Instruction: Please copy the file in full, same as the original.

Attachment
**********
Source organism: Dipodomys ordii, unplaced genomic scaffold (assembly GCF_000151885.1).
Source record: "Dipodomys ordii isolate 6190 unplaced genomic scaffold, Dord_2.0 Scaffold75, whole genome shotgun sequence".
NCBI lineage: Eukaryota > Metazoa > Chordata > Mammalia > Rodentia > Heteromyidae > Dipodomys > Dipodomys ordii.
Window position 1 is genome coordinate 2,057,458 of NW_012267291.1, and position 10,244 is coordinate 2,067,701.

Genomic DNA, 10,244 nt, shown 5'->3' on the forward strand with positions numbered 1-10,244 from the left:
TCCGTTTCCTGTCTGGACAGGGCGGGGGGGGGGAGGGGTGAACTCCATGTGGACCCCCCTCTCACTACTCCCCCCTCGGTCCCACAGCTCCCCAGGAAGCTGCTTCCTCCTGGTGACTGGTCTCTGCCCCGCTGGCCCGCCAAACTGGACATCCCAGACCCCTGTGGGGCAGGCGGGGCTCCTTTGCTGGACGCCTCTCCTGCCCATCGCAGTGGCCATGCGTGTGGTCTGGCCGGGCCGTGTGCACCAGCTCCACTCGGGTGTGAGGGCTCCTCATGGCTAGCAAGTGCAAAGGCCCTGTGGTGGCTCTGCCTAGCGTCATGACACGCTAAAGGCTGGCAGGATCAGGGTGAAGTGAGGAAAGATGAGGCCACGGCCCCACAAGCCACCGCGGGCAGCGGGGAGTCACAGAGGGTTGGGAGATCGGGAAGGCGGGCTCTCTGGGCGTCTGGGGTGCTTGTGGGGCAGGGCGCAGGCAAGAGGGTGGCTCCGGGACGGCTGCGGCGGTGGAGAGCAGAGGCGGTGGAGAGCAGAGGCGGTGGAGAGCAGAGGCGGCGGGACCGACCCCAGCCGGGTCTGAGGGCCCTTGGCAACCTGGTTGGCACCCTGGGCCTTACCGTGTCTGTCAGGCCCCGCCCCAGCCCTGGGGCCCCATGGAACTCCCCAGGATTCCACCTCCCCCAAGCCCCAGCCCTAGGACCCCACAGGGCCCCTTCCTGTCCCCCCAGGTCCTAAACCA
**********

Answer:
Source organism: Dipodomys ordii, unplaced genomic scaffold (assembly GCF_000151885.1).
Source record: "Dipodomys ordii isolate 6190 unplaced genomic scaffold, Dord_2.0 Scaffold75, whole genome shotgun sequence".
NCBI lineage: Eukaryota > Metazoa > Chordata > Mammalia > Rodentia > Heteromyidae > Dipodomys > Dipodomys ordii.
Window position 1 is genome coordinate 2,057,458 of NW_012267291.1, and position 10,244 is coordinate 2,067,701.

Genomic DNA, 10,244 nt, shown 5'->3' on the forward strand with positions numbered 1-10,244 from the left:
TCCGTTTCCTGTCTGGACAGGGCGGGGGGGGGGAGGGGTGAACTCCATGTGGACCCCCCTCTCACTACTCCCCCCTCGGTCCCACAGCTCCCCAGGAAGCTGCTTCCTCCTGGTGACTGGTCTCTGCCCCGCTGGCCCGCCAAACTGGACATCCCAGACCCCTGTGGGGCAGGCGGGGCTCCTTTGCTGGACGCCTCTCCTGCCCATCGCAGTGGCCATGCGTGTGGTCTGGCCGGGCCGTGTGCACCAGCTCCACTCGGGTGTGAGGGCTCCTCATGGCTAGCAAGTGCAAAGGCCCTGTGGTGGCTCTGCCTAGCGTCATGACACGCTAAAGGCTGGCAGGATCAGGGTGAAGTGAGGAAAGATGAGGCCACGGCCCCACAAGCCACCGCGGGCAGCGGGGAGTCACAGAGGGTTGGGAGATCGGGAAGGCGGGCTCTCTGGGCGTCTGGGGTGCTTGTGGGGCAGGGCGCAGGCAAGAGGGTGGCTCCGGGACGGCTGCGGCGGTGGAGAGCAGAGGCGGTGGAGAGCAGAGGCGGTGGAGAGCAGAGGCGGCGGGACCGACCCCAGCCGGGTCTGAGGGCCCTTGGCAACCTGGTTGGCACCCTGGGCCTTACCGTGTCTGTCAGGCCCCGCCCCAGCCCTGGGGCCCCATGGAACTCCCCAGGATTCCACCTCCCCCAAGCCCCAGCCCTAGGACCCCACAGGGCCCCTTCCTGTCCCCCCAGGTCCTAAACCA